The boats are also available for private charter, at a cost of €1,500 to €6,900 a day, depending on the size and quality of the boat. A private charter on the Raja Laut, for example, costs €4,500 a day, and itineraries and menus are fully customisable to the needs and desires of those on board.
I cannot imagine anything better than spending a week or more snorkelling and island-hopping around the archipelago.
Every evening, we sip cocktails and watch a fiery sun set into the waves, painting the sky shades of amber, crimson and pink.
Every night, I fall asleep to the sound of waves lapping against the hull, lulled by the gentle rocking of the boat.
For every stress, every anxiety and every problem you never knew you had, Mergui is the antidote. Here, I do not have a care in the world and there is no where else I would rather be.
•The writer's trip was sponsored by Burma Boating.
Moken children are said to swim before they walk. From an early age, they learn to fish and dive to great depths without any equipment, their eyes adapted to see twice as well as ours underwater.
Our first glimpse of the Moken, one of South-east Asia's last huntergatherer populations, is off Jar Lamm Kyunn, where a small flotilla of boats races to us on the Raja Laut; half a dozen dugout canoes are nimbly rowed by Moken children standing at the oars.
Many Moken do not have a nationality or identity card, so their citizenship is unclear. They have sailed the Mergui Archipelago for centuries aboard kabangs, family-sized boats hollowed from the trunk of a single tree.
But for the past decade, the Myanmar government has limited the Moken's access to their traditional fishing grounds and tried to place them in permanent settlements in the Mergui, detaching them from their unique, nomadic way of life.
About 400 Moken now live in stilt houses on the island, and the children greet us with smiling faces painted in swirls of Thanaka, a natural sun protectant made of ground tree bark. They have come to collect gifts of potato chips and cans of soda from the crew. When we venture ashore to their village, the children eagerly hold our hands to show us their homes.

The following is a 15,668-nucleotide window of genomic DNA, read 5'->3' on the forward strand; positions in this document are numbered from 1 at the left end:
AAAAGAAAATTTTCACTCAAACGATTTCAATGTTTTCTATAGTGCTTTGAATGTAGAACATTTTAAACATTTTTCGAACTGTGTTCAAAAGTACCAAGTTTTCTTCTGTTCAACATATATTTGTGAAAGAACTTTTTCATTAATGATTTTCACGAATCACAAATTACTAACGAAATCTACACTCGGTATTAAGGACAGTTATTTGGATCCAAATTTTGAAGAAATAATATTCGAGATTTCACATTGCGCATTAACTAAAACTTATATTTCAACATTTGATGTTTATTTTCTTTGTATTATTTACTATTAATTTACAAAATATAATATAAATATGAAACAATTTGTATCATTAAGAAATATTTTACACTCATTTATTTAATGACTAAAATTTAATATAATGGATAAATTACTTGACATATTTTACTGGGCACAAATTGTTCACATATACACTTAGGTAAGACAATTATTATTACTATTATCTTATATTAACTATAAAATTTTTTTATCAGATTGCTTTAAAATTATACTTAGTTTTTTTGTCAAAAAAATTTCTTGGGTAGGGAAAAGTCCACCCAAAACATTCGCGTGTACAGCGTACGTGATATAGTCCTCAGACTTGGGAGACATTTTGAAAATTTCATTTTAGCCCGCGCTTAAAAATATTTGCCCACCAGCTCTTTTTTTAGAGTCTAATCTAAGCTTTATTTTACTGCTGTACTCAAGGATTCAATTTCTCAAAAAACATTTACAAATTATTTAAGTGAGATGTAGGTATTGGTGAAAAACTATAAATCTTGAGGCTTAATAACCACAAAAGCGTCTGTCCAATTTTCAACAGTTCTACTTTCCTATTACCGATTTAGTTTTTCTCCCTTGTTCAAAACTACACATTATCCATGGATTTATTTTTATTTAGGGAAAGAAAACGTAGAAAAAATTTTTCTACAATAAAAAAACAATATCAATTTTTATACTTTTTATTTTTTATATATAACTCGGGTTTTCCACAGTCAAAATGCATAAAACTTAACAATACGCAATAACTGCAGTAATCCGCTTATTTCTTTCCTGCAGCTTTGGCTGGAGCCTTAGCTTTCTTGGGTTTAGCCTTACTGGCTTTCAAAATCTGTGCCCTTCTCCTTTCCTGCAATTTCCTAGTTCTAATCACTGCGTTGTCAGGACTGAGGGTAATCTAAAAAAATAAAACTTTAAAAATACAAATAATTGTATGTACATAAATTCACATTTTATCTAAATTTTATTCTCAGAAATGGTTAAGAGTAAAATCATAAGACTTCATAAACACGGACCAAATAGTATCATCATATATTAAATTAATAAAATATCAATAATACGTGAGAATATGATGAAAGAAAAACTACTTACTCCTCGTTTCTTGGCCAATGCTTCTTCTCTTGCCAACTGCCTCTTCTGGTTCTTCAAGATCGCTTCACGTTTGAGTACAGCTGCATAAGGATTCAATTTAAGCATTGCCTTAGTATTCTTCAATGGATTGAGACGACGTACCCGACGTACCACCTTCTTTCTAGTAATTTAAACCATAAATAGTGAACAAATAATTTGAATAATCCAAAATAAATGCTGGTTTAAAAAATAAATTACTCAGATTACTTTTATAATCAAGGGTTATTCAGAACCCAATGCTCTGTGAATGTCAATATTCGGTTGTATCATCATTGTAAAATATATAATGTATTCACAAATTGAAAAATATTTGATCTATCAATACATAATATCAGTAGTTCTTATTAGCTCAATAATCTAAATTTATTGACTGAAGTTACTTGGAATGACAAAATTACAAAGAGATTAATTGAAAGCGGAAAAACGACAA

Scattered around the cove are dozens of buildings on stilts, connected by plywood walkways. Some are homes, while others are small stores holding essentials such as dried fish, toiletries and beer.
The children assume control as our guides and lead us on a cement path up a steep hillside to their school and a new temple; a singleroom structure painted white with fluorescent coral motifs on the ceiling, walls and central pillars.
It is a vibrant, kitschy contrast to another temple, simple, cosy and dark and made of wood planks 15m down the slope, where a monk offers us cups of water and leads us in prayer, the children bowing reverently at our sides.
But as soon as the prayer is over, it is clear that the children are more excited about the new temple, and eagerly point out the burlesque statues of hearts and goddesses and fresh flower beds being installed along the pathway.
It seems the village is hoping to become a tourist stop like the Moken village on Surin Island in Thailand, which makes most of its money as a popular daytrip for tourists from Phuket.
The Moken used to be fishermen, but because their fishing grounds have been turned into national parks, they are often arrested or fined for not having the right fishing permits. Tourism has become an attractive source of income.
Seeing the construction, it is conflicting to realise that while our visit is doing its part to educate us on the plight of the Moken, it might be contributing to their downfall.
Government and anthropological estimates say there are fewer than 3,000 Moken living in the waters off Myanmar and Thailand, many of whom have little knowledge or memory of their nomadic life.
As we head back to our boat, I look around the village and realise the most troubling aspect about the community is that it exists here at all. It is a joy to share smiles with the Moken, so clearly at home in the water and not yet jaded by a tourists' flash, but it is also hard not to feel like an interloper.
The corruption of the Moken culture has already begun and the kabang - once an essential aspect of Moken life - is nowhere in sight.